Auction Pick of the Week: 2003 Porsche 911 Turbo Tiptronic

Marketplace/Mathieu Guyot Sionnest

The Porsche 911 Turbo has long been a member of the sports car pantheon. In the ’70s, original Turbo gained legendary status thanks to its turbocharged flat-six engine, which provided immense thrust. As of 2023, most generations of 911 Turbo have seen a strong uptick in value. But the 996-chassis cars (2001–2005) have lurked under the collector radar until only recently, and they are still performance bargains.

If you want the turbocharged Porsche experience on a budget, check out our Hagerty Marketplace auction pick of the week, a 2003 Porsche 911 Turbo Tiptronic offered at no reserve.

2003 Porsche 911 Turbo front three quarter
Marketplace/Mathieu Guyot Sionnest

In 1997, Porsche introduced the 996 generation of its 911 sports car. This was the first iteration to receive a new chassis platform since the original, which debuted in 1972, and the first to cool its engine with water, not air. Purists weren’t sure what to make of the new headlights or the water-cooled engine, but the more open-minded commended the Porsche designers for trying something new.

2003 Porsche 911 Turbo engine
Marketplace/Mathieu Guyot Sionnest

The Turbo made its return in 2001, sporting a unique water-cooled engine derived from that of the 911 GT1 race cars. Known as the Mezger, the 3.6-liter flat-six engine produces 415 horsepower and 415 lb-ft of torque with the aid of two turbochargers. Because it was based on a racing engine, the Mezger has a reputation for being stout, and it wasn’t plagued with the issues of regular 996 engines. The Turbo’s sophisticated all-wheel-drive system is adept at putting the power down. This generation of 911s received a minor mid-model refresh in 2002, and these cars—like our pick of the week—are known as 996.2s.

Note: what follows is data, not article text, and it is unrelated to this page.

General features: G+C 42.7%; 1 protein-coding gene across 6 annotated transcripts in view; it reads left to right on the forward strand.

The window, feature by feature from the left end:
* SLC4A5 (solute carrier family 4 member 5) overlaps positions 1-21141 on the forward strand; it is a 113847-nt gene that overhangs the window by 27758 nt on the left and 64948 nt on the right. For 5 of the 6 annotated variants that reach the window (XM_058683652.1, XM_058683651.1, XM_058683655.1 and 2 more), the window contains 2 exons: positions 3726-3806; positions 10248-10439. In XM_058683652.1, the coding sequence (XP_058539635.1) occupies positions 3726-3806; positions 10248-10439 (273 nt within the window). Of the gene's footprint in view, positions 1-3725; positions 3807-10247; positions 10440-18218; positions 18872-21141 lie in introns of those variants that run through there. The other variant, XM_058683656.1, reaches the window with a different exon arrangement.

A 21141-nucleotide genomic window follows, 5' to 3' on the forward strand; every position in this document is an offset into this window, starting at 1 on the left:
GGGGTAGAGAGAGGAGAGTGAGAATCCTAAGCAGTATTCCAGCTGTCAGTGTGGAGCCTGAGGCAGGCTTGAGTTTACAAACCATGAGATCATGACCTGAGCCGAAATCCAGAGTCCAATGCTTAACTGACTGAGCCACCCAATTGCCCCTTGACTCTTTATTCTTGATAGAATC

Yes, Tiptronic means automatic, but the Mercedes-sourced transmission found in the 996 Turbo is a smooth shifter that will listen to your commands via steering wheel–mounted buttons. The Tiptronic Turbos are actually faster than the manual cars by a tenth of a second. Car and Driver reported a 0-to-60-mph time of 4.2 seconds for the Turbo Tiptronic in a period magazine test. Plus if you live in an area with heavy traffic, or your left knee isn’t what it used to be, the lack of a clutch pedal could make your commute easier.

Our feature car is a clean, black-on-black 996.2 that has seen a little over 135,000 miles. The car is mostly stock, but it has a handful of tasteful modifications like 19-inch BBS wheels and Bilstein PSS10 coilovers. With that many miles, the car has some expected wear and tear to the driver’s side bolster and kick plate. Also, please note that Carfax identifies a “Damage Report” on February 1, 2009. Additional comments from Carfax indicate that there was damage to the right front and that the airbags did not deploy.

To quote Car and Driver‘s review of the car, “Just put it in ‘D’ and off you go—as fast as you dare.” If that gets your blood pumping, give this 2003 Porsche 911 Turbo a look. Bidding ends Thursday, February 2, at 4:30 p.m. ET.

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    My personal experience with the tiptronic on a 996 era Carrera S was it worked just great. Car was still very fun to drive.

    I have a 996 cab tip, grabbed it for a deal or I would have waited for a manual. In retrospect it’s fantastic. Fun to drive, easy in traffic, puts a smile on my face. I’d love to add a 996.2tt tip to the garage, especially for track days and HPDE.

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